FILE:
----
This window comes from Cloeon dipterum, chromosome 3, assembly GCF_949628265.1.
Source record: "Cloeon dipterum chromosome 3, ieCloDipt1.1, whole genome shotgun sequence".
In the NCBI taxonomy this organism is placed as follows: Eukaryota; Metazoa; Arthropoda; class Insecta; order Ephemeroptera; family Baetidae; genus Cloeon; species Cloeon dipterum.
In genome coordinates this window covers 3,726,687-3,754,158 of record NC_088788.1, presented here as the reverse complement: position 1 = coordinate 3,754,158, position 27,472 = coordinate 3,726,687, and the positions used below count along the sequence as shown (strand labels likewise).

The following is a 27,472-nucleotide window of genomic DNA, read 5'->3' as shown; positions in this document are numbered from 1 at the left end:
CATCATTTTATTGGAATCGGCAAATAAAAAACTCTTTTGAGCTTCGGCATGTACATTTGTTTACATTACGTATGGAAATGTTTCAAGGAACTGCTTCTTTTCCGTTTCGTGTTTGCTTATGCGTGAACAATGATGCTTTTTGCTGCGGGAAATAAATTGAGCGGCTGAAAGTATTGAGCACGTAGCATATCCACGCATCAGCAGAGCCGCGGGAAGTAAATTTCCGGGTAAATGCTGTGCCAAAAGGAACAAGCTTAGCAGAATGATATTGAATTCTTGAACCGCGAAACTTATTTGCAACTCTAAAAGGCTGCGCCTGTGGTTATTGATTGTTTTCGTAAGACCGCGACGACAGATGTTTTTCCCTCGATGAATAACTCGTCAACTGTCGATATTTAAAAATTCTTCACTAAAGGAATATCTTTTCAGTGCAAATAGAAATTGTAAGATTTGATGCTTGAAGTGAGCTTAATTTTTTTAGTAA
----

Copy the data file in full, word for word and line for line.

This window comes from Cloeon dipterum, chromosome 3, assembly GCF_949628265.1.
Source record: "Cloeon dipterum chromosome 3, ieCloDipt1.1, whole genome shotgun sequence".
In the NCBI taxonomy this organism is placed as follows: Eukaryota; Metazoa; Arthropoda; class Insecta; order Ephemeroptera; family Baetidae; genus Cloeon; species Cloeon dipterum.
In genome coordinates this window covers 3,726,687-3,754,158 of record NC_088788.1, presented here as the reverse complement: position 1 = coordinate 3,754,158, position 27,472 = coordinate 3,726,687, and the positions used below count along the sequence as shown (strand labels likewise).

The following is a 27,472-nucleotide window of genomic DNA, read 5'->3' as shown; positions in this document are numbered from 1 at the left end:
CATCATTTTATTGGAATCGGCAAATAAAAAACTCTTTTGAGCTTCGGCATGTACATTTGTTTACATTACGTATGGAAATGTTTCAAGGAACTGCTTCTTTTCCGTTTCGTGTTTGCTTATGCGTGAACAATGATGCTTTTTGCTGCGGGAAATAAATTGAGCGGCTGAAAGTATTGAGCACGTAGCATATCCACGCATCAGCAGAGCCGCGGGAAGTAAATTTCCGGGTAAATGCTGTGCCAAAAGGAACAAGCTTAGCAGAATGATATTGAATTCTTGAACCGCGAAACTTATTTGCAACTCTAAAAGGCTGCGCCTGTGGTTATTGATTGTTTTCGTAAGACCGCGACGACAGATGTTTTTCCCTCGATGAATAACTCGTCAACTGTCGATATTTAAAAATTCTTCACTAAAGGAATATCTTTTCAGTGCAAATAGAAATTGTAAGATTTGATGCTTGAAGTGAGCTTAATTTTTTTAGTAA